Warsaw Pact invasion of Czechoslovakia

The Warsaw Pact invasion of Czechoslovakia, officially known as Operation Danube, was a joint invasion of Czechoslovakia by four Warsaw Pact countries (the Soviet Union, Poland, Bulgaria and Hungary) on the night of 20–21 August 1968.[20] Approximately 500,000[7] Warsaw Pact troops attacked Czechoslovakia that night, with Romania and Albania refusing to participate.[21][22] East German forces, except for a small number of specialists, did not participate in the invasion because they were ordered from Moscow not to cross the Czechoslovak border just hours before the invasion.[23] 137 Czechoslovakian civilians were killed[17] and 500 seriously wounded during the occupation.[18]

Warsaw Pact invasion of Czechoslovakia
Operation Danube
Part of the Cold War, the Sino-Soviet split, the Albanian–Soviet split, the Romanian–Soviet split, the Yugoslav–Soviet split, and the protests of 1968

Photograph of a Soviet tank in Prague during the Warsaw Pact's occupation of Czechoslovakia.
Date20–21 August 1968

Warsaw Pact victory


Warsaw Pact:

Logistics support

  •  East Germany (invasion canceled, troops prepared, part of the executive staff)

Diplomatic support:
 North Korea[1]
 North Vietnam[1]


Diplomatic support:
Commanders and leaders

Leonid Brezhnev
Nikolai Podgorny
Alexei Kosygin
Andrei Grechko
Ivan Yakubovsky
Todor Zhivkov
Dobri Dzhurov
Władysław Gomułka
Wojciech Jaruzelski
János Kádár
Lajos Czinege
Walter Ulbricht

Diplomatic support:
Fidel Castro
Kim Il-sung
Ho Chi Minh[6]
Yumjaagiin Tsedenbal

Alexander Dubček
Ludvík Svoboda
Oldřich Černík
Martin Dzúr

Diplomatic support:
Nicolae Ceaușescu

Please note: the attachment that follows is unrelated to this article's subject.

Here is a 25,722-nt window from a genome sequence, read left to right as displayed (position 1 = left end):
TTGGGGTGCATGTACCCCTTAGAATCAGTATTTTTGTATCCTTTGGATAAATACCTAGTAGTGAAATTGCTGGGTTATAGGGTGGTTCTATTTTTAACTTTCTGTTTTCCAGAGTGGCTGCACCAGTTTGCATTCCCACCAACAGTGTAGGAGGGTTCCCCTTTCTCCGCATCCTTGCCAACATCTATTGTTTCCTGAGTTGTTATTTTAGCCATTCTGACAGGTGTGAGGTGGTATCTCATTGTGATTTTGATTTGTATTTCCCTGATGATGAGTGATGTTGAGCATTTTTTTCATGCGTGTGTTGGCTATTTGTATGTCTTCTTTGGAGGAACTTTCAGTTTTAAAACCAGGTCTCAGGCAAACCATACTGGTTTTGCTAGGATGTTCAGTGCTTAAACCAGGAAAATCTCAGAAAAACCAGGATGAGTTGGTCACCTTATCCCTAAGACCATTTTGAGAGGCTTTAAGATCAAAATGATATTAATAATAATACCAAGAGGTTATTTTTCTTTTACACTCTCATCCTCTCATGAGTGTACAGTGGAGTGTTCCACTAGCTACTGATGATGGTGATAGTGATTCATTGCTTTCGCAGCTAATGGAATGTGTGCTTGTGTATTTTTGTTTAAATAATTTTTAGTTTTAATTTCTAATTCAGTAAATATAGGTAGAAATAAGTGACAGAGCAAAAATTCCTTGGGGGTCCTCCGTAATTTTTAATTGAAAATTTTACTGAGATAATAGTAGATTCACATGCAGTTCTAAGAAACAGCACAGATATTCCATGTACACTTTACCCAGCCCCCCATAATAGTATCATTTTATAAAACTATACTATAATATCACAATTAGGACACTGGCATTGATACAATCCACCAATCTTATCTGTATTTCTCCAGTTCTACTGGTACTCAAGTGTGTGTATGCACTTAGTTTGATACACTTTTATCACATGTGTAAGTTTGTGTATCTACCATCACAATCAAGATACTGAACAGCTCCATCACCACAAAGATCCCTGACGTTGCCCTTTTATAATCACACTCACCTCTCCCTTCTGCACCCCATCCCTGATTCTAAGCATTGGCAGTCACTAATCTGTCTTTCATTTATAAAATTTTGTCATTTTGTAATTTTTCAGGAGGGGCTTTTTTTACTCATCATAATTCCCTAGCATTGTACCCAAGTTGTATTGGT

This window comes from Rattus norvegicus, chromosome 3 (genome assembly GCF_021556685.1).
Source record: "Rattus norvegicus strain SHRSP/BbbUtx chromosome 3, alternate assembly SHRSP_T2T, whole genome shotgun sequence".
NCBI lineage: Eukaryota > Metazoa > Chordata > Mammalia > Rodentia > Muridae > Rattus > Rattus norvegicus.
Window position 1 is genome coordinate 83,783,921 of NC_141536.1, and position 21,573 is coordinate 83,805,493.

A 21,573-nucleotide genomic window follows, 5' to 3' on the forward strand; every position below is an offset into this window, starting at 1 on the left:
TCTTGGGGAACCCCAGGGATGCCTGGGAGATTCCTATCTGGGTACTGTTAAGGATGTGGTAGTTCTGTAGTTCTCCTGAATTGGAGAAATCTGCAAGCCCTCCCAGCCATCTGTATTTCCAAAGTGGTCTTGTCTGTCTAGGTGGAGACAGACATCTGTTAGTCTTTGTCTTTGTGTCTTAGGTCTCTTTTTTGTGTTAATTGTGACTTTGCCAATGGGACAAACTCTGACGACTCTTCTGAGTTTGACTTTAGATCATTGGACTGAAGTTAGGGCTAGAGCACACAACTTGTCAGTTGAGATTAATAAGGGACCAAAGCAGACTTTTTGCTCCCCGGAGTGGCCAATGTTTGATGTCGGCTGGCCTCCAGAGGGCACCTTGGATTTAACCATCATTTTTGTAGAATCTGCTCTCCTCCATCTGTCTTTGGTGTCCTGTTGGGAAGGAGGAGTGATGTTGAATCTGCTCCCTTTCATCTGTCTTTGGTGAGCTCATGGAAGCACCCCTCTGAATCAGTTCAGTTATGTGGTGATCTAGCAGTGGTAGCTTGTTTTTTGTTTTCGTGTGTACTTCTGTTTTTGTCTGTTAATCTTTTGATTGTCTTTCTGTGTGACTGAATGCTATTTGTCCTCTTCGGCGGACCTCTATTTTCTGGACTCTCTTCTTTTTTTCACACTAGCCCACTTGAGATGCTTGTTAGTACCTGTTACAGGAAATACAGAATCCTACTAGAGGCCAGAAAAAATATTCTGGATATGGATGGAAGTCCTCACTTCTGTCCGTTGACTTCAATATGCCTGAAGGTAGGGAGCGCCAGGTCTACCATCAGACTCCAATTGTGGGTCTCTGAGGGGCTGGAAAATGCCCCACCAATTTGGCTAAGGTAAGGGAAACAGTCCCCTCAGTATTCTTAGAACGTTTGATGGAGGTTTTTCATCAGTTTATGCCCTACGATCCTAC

Josip Broz Tito
Enver Hoxha
Mao Zedong
Zhou Enlai

Initial invasion:
250,000 (20 divisions)[7]
2,000 tanks[8]
800 aircraft
Peak strength:
500,000[9] 350,000–400,000 Soviet troops, 70,000–80,000 from Poland, Bulgaria and Hungary[10]
6,300 tanks[11]

30 Member of GDR in the executive staff; 2 GDR-Divisions in reserve

235,000 (18 divisions)[12][13]
2,500–3,000 tanks
(No units engaged)

100,000+ Protesters
Casualties and losses
96 killed (84 in accidents)
87 wounded[14]
5 soldiers committed suicide[15]
10 killed (in accidents and suicides)[16]
4 killed (in accidents)
2 killed
137 civilians killed,[17] 500 seriously wounded[18]
70,000 Czechoslovak citizens fled to the West immediately after the invasion. Total number of emigrants before the Velvet Revolution reached 300,000.[19]

The invasion successfully stopped Alexander Dubček's Prague Spring liberalisation reforms and strengthened the authority of the authoritarian wing within the Communist Party of Czechoslovakia (KSČ). The foreign policy of the Soviet Union during this era was known as the Brezhnev Doctrine.[24]

Public reaction to the invasion was widespread and divided. Although the majority of the Warsaw Pact supported the invasion along with several other communist parties worldwide, Western nations, along with Albania, Romania and particularly China condemned the attack, and many other communist parties either lost influence, denounced the USSR or split up/dissolved due to conflicting opinions. The invasion started a series of events that would ultimately see Brezhnev establishing peace with U.S. President Richard Nixon in 1972 after the latter's historic visit to China earlier that year.

The legacy of the invasion of Czechoslovakia remains widely talked about among historians and has been seen as an important moment in the Cold War. Analysts believe that the invasion caused the worldwide communist movement to fracture, ultimately leading to the Revolutions of 1989, and the dissolution of the Soviet Union in 1991.